When is an Allergen Not an Allergen? Combating Misinformation about Parabens

Parabens are commonly used as preservatives in cosmetics, dermatological topical preparations, oral and parenteral medications, and in food products.

Allergic contact dermatitis (ACD) affects more than 14 million people in the United States with an estimated economic burden of $3 billion per year.

The American Contact Dermatitis Society (ACDS) designates an Allergen of the Year annually to promote public awareness of the nominated allergen. The chosen allergen usually has the most significant clinical effects, is underrecognized, has a novel cause of ACD, or has become obsolete.

For 2019, the ACDS flipped its approach and selected parabens as the “Nonallergen” of the Year. The choice, announced in 2018, was made to clear some of the misconceptions about parabens among consumers and to increase awareness of the low rate of associated ACD .

The 4 most common parabens used are methylparaben, ethylparaben, propylparaben and butylparaben. Parabens are commonly used as preservatives in cosmetics, dermatological topical preparations, oral and parenteral medications, and in food products.

In the United States, parabens are allowed in cosmetics at concentrations up to 0.4% used alone; up to 0.8% when used as combination parabens; in medications at no more than 0.1%; and in food products at 0-10mg/kg of body weight. Parabens are metabolized to a water-soluble metabolite 4-hydroxybenzoic acid and eliminated in the urine. They have excellent coverage against fungi and gram-positive bacteria. Parabens are chemically inert, have no odor or taste and have high stability making it an ideal preservative.

Paraben use is not without controversy. Parabens have been reported on for unsubstantiated claims of endocrine disruption and an alleged association with breast cancer. Parabens have a chemical structure similar to estrogen and theoretically, they can mimic its effects. Data showing estrogenic effects of parabens are confined to in vitro or animal studies. In vitro studies have shown that parabens’ estrogenic potency is very weak. Parabens are 10,000-fold less potent than 17β-estradiol9—the major female steroid hormone—and has a maximum potency of 1/4000 that of estrogen.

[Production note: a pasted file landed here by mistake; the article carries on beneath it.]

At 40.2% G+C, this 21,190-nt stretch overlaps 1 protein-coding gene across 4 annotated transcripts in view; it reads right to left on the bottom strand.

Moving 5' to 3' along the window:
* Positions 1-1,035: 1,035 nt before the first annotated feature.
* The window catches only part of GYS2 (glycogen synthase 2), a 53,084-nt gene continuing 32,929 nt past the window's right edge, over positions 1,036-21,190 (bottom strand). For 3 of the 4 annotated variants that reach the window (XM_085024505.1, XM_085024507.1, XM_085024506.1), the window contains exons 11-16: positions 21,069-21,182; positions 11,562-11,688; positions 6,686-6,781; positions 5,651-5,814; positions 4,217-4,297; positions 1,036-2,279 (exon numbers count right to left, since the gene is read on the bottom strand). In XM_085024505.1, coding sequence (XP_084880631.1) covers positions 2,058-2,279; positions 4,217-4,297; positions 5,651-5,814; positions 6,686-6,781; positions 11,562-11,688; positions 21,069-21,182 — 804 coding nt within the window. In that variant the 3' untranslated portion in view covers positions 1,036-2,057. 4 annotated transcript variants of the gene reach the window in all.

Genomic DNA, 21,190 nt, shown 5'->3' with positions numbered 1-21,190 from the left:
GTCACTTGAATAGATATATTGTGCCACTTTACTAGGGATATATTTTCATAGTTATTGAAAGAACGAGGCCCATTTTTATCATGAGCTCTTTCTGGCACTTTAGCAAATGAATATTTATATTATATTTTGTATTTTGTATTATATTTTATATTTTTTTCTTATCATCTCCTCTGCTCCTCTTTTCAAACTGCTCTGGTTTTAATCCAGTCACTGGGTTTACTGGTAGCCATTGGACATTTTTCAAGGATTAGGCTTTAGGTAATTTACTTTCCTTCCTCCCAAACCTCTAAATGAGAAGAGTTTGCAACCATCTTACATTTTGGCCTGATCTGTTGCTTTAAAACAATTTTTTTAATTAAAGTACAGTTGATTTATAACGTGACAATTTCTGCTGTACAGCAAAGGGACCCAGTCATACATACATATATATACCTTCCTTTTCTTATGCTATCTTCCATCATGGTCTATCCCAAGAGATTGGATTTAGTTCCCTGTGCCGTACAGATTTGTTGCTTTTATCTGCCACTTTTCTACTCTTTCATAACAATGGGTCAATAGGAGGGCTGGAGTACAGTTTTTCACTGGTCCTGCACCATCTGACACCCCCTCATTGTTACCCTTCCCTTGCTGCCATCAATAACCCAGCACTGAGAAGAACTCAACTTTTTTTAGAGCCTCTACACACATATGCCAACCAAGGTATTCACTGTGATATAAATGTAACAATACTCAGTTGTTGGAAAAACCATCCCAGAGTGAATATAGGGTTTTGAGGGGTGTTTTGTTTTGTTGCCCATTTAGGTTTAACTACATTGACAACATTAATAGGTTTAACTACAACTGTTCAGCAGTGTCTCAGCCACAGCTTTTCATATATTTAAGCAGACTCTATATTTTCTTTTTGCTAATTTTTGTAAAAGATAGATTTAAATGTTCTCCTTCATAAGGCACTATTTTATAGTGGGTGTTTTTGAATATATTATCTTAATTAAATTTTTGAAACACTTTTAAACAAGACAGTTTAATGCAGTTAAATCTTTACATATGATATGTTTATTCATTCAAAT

The controversy regarding parabens and breast cancer has been fueled by the presence of parabens in human breast tumors, but parabens are widely used and present in several tissues. There are no studies that demonstrate that parabens cause harmful effects in humans. Based on available scientific data, the FDA has classified parabens as “generally regarded as safe” since the 1970s.

Retail health care providers are likely to field questions regarding paraben use and its safety. They have to remind patients that parabens are noncarcinogenic, nontoxic, used in low concentrations in cosmetics, excreted in the urine, and do not accumulate in the body. Patients must be made aware that “natural” does not always mean safe.

Without the use of preservatives, cosmetics, pharmaceuticals and food products can become contaminated with mold bacteria and fungi and increase risk of infections. Parabens have a low rate of associated ACD at 0.6% positive reaction rate when patch testing with 12% paraben mix.

Reference

Fransway AF, Fransway PJ, Belsito DV, et al. Parabens. Dermat Contact Atopic Occup Drug. 2019;30(1):3-31. doi:10.1097/DER.0000000000000429